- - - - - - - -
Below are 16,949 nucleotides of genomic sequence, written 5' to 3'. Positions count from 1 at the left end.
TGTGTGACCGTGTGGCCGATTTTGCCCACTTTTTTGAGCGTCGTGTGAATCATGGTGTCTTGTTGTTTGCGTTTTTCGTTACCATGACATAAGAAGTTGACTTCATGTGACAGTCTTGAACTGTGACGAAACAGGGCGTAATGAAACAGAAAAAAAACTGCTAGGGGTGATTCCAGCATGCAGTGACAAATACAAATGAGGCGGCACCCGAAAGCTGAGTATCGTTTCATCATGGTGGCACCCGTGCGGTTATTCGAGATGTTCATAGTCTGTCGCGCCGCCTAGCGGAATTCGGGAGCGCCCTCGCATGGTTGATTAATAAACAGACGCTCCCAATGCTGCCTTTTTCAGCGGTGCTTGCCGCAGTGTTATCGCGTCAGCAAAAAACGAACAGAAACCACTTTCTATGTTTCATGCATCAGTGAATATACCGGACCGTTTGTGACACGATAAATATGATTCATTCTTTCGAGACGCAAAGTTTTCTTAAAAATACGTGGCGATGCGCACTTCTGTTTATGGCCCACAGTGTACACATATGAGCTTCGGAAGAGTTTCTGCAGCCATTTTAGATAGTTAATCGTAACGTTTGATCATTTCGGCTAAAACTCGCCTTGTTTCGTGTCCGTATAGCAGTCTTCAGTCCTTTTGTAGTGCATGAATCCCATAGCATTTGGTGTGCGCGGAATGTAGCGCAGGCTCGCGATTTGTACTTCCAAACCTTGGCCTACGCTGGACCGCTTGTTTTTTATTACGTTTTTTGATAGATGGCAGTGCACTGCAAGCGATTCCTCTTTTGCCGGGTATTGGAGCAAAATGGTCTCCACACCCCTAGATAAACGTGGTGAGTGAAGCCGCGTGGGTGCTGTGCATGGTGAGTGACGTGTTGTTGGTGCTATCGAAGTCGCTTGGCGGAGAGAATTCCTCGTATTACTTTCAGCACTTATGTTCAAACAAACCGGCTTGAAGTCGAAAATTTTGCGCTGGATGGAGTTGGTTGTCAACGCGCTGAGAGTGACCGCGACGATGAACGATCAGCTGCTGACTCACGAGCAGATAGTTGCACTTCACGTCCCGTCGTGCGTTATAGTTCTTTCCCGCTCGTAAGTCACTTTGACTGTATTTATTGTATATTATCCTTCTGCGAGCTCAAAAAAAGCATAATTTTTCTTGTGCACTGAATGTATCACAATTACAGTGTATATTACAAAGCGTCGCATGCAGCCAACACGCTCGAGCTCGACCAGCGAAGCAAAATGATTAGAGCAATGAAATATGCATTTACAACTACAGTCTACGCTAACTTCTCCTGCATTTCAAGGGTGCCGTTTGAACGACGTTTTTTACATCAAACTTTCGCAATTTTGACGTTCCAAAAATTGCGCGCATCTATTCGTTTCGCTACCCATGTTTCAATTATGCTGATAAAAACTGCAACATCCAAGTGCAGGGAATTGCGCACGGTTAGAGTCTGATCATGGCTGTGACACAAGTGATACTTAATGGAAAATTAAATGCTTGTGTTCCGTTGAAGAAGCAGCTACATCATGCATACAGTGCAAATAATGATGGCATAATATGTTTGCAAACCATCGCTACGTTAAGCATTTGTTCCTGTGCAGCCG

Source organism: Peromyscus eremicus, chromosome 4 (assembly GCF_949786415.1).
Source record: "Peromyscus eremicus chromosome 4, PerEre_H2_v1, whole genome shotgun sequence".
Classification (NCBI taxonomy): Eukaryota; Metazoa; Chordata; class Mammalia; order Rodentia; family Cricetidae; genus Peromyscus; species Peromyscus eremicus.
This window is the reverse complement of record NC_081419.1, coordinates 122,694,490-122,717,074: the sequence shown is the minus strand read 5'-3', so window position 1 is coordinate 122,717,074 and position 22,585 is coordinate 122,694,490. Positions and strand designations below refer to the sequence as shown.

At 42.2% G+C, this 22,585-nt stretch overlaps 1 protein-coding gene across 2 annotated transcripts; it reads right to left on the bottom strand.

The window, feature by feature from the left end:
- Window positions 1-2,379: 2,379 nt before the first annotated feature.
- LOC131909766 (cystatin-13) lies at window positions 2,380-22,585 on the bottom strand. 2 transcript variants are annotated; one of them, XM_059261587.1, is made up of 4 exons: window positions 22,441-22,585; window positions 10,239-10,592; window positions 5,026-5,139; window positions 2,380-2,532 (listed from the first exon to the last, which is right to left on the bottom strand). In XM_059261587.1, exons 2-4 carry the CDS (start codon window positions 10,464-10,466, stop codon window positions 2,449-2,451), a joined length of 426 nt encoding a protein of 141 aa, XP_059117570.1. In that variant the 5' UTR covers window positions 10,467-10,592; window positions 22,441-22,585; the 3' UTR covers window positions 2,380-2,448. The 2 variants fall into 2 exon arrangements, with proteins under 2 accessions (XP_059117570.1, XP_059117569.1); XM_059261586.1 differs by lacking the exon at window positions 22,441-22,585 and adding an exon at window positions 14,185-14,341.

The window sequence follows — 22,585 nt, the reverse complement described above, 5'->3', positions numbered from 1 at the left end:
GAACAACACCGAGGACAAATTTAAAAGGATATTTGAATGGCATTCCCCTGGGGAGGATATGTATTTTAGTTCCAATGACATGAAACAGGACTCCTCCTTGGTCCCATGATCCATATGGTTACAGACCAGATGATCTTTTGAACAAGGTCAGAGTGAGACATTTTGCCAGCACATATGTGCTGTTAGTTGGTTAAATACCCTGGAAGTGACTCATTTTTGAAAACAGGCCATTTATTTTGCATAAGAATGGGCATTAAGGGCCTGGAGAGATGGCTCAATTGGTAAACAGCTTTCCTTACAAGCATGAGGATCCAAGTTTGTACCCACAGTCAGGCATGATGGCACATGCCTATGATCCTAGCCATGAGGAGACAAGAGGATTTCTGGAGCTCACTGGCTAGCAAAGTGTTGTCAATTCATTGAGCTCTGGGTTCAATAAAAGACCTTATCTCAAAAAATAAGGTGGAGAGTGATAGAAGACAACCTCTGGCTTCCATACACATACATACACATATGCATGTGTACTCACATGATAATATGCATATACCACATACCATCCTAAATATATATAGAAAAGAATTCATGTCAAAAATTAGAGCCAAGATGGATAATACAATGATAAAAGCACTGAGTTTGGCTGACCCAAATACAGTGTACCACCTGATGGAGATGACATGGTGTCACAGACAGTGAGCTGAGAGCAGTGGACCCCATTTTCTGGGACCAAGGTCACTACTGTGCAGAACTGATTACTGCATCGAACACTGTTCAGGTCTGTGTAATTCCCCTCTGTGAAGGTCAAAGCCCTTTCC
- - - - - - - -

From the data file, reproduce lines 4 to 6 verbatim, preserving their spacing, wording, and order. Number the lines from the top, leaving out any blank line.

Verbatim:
Source record: "Peromyscus eremicus chromosome 4, PerEre_H2_v1, whole genome shotgun sequence".
Classification (NCBI taxonomy): Eukaryota; Metazoa; Chordata; class Mammalia; order Rodentia; family Cricetidae; genus Peromyscus; species Peromyscus eremicus.
This window is the reverse complement of record NC_081419.1, coordinates 122,694,490-122,717,074: the sequence shown is the minus strand read 5'-3', so window position 1 is coordinate 122,717,074 and position 22,585 is coordinate 122,694,490. Positions and strand designations below refer to the sequence as shown.